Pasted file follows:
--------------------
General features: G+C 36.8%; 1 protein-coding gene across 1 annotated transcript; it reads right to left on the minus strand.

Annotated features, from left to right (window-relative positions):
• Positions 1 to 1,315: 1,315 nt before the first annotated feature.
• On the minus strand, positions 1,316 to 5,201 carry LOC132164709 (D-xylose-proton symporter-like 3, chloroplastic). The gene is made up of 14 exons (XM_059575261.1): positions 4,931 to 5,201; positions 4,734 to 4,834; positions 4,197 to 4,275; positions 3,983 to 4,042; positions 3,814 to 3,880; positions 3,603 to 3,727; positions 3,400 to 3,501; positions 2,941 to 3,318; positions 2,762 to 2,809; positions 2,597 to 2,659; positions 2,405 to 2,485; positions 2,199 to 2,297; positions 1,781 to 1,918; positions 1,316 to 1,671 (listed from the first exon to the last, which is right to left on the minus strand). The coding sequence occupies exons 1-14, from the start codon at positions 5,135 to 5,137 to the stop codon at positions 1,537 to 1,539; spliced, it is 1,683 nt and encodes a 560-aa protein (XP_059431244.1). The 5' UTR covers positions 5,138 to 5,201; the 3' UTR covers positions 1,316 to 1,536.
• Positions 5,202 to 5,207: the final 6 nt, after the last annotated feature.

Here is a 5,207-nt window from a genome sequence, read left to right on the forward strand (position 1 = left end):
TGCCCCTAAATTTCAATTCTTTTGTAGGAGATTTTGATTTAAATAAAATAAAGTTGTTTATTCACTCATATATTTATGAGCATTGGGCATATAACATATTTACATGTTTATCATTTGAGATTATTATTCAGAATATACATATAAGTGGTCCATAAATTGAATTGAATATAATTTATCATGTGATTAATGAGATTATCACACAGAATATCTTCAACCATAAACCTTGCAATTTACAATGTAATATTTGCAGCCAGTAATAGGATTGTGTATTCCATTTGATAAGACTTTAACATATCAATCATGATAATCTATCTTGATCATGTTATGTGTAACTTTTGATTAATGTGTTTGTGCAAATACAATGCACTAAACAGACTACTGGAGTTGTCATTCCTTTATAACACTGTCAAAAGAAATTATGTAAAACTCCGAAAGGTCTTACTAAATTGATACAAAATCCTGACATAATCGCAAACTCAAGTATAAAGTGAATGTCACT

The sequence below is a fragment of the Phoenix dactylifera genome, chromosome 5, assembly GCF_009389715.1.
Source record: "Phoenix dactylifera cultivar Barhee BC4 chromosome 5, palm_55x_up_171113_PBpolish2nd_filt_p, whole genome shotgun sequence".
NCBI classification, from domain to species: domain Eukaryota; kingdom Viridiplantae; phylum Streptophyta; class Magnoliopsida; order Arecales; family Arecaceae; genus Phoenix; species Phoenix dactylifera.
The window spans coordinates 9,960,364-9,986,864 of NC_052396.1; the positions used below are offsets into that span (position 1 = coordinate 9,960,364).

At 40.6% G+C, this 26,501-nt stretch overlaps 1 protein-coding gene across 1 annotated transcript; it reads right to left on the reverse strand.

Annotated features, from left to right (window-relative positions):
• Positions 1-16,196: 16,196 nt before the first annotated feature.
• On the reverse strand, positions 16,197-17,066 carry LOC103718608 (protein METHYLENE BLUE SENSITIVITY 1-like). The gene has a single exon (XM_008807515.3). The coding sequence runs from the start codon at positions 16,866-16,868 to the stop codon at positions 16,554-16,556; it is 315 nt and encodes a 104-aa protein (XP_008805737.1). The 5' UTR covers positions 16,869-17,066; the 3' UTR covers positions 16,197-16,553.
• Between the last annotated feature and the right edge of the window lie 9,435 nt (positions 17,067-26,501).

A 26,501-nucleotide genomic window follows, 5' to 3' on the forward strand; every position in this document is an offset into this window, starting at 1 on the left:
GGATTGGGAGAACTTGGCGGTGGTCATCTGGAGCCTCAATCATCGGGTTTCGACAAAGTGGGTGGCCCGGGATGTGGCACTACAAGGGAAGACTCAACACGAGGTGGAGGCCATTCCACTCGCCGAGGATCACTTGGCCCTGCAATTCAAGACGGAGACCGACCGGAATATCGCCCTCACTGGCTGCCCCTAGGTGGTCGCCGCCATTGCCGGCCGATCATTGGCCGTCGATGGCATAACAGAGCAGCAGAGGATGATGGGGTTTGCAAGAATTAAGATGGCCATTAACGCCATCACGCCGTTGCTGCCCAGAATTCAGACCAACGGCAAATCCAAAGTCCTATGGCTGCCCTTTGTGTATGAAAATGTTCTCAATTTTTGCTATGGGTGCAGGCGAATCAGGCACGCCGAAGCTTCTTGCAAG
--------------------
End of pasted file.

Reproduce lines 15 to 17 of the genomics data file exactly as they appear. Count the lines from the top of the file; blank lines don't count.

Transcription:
• On the reverse strand, positions 16,197-17,066 carry LOC103718608 (protein METHYLENE BLUE SENSITIVITY 1-like). The gene has a single exon (XM_008807515.3). The coding sequence runs from the start codon at positions 16,866-16,868 to the stop codon at positions 16,554-16,556; it is 315 nt and encodes a 104-aa protein (XP_008805737.1). The 5' UTR covers positions 16,869-17,066; the 3' UTR covers positions 16,197-16,553.
• Between the last annotated feature and the right edge of the window lie 9,435 nt (positions 17,067-26,501).

A 26,501-nucleotide genomic window follows, 5' to 3' on the forward strand; every position in this document is an offset into this window, starting at 1 on the left: